By Yevgeny Zamyatin; Hugh Aplin (Translator); Alan Sillitoe (Foreword by)

Hesperus Press, Paperback, 9781843914464, 218pp.

Publication Date: November 2009

Inside its glass dome the One State is a place of mathematical precision, a community where everythingbelongs toeveryone, and integrity, clarity, and unerring loyalty reign over all. D-503, Builder of the Integral, is an honest Cipher, ashamed of the hairy hands that link him to a barbaric ancestry. And yet he is tormented by the figure v-1, that impenetrable x, the legacy that makes him lust, imagine, that has given him a soul. Consumed by his sickness and obsessed with the mysterious I-330, he escapes outside the Wall, to where the humans are wild, the land is green, and plots to overthrow The Benefactor and return his civilization to natural chaos are rampant. Only The Operation can return order to the perfect world, and allow reason to win.

About the Author
Yevgeny Zamyatin was born in Russia in 1884. Arrested during the abortive 1905 revolution, he was exiled twice from St. Petersburg, then given amnesty in 1913. We, composed in 1920 and 1921, elicited attacks from party-line critics and writers. In 1929, the Russian Association of Proletarian Writers launched an all-out attack against him. Denied the right to publish his work, he requested permission to leave Russia, which Stalin granted in 1931. Zamyatin went to Paris, where he died in 1937.

Mirra Ginsburg is a distinguished translator of Russian and Yiddish works by such well-known authors as Mikhail Bulgakov, Isaac Babel, Isaac Bashevis Singer, and Fyodor Dostoevsky. Editor and translator of three anthologies of Soviet science fiction, she has also edited and translated A Soviet Heretic: Essays by Yevgeny Zamyatin, and History of Soviet Literature by Vera Alexandrova.

Mikhail Bulgakov (1891-1940) was a Russian author and playwright - one of the few writers allowed to publish during the Stalin era. His works include The Master and Margarita, Heart of a Dog, and the biography, Life of Mr. de Moliere.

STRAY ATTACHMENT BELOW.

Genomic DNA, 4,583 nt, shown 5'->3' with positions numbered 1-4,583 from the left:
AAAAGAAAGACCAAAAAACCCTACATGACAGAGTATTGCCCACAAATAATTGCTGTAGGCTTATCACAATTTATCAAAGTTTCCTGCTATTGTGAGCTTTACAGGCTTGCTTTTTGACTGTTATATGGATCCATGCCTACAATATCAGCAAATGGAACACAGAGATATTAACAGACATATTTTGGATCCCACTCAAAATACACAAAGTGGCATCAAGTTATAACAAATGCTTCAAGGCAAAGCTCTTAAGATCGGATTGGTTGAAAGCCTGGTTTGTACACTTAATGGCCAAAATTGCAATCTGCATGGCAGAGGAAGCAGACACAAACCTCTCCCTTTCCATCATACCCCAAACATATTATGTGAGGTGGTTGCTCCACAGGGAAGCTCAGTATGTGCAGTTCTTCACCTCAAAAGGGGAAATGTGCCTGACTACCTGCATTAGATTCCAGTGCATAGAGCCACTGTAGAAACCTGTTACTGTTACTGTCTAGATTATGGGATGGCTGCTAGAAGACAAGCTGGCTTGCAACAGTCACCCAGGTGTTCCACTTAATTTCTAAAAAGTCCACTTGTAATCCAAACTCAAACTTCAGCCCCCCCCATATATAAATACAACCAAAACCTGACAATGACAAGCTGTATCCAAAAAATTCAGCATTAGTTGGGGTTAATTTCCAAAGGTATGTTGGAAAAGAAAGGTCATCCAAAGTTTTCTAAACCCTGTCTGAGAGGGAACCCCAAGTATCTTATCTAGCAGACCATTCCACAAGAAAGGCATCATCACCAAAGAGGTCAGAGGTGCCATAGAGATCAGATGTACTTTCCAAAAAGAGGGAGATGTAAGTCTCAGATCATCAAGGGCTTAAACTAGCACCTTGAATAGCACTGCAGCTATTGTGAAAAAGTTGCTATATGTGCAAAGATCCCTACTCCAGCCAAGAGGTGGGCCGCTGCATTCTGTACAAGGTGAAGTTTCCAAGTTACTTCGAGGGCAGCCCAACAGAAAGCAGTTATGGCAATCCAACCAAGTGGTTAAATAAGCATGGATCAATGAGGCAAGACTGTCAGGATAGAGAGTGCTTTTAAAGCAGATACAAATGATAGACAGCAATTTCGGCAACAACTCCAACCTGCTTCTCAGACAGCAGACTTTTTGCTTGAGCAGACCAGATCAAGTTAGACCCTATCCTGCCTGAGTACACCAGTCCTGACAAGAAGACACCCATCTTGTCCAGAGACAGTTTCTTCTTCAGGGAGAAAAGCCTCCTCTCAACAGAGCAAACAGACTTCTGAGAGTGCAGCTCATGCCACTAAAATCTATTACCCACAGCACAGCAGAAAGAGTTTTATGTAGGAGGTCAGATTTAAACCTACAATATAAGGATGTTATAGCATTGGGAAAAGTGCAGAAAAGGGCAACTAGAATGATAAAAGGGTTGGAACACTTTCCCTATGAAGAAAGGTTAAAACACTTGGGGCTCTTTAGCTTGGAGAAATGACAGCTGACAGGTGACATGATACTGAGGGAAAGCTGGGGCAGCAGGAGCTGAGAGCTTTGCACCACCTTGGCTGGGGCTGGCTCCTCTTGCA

Alan Sillitoe grew up in the slums of the industrial city of Nottingham. He began to write while in the Royal Air Force, stationed in Malaya. After the war he went to Majorca, where he became a friend of Robert Graves, who encouraged him to write Saturday Night and Sunday Morning (1958). The N.Y. Herald Tribune said: "Alan Sillitoe has given us one of the better pictures of English working-class life since Arnold Bennett dealt with the Five Towns or D. H. Lawrence with Nottingham collieries." His author's fee for the manuscript rescued him and his wife, the American poet Ruth Fainlight, from poverty and enabled him to afford the balanced diet to which he attributes his recovery from tuberculosis. Saturday Night won the Author's Club Prize for the best British novel of 1958 and was made into a superb movie in 1960. His second book, The Loneliness of the Long-Distance Runner (1959), was awarded Britain's Hawthornden Prize for 1960 and was made into an excellent film in 1962. William Posters is Sillitoe's play on words of the British "Bill Posters Will Be Prosecuted" (U.S. version---"Post No Bills"), a sentence that has haunted him. The Death of William Posters (1965) is a novel about yet another young man who must escape from the philistinism of the social milieu to which he has been born. Tree on Fire (1967), a novel with autobiographical elements, was published in Britain in 1968. Travels in Nihilon (1971) is a satirical novel about a country controlled by nihilism. Raw Material (1972) is a fictionalized memoir of his childhood and an exploration of the making of a writer.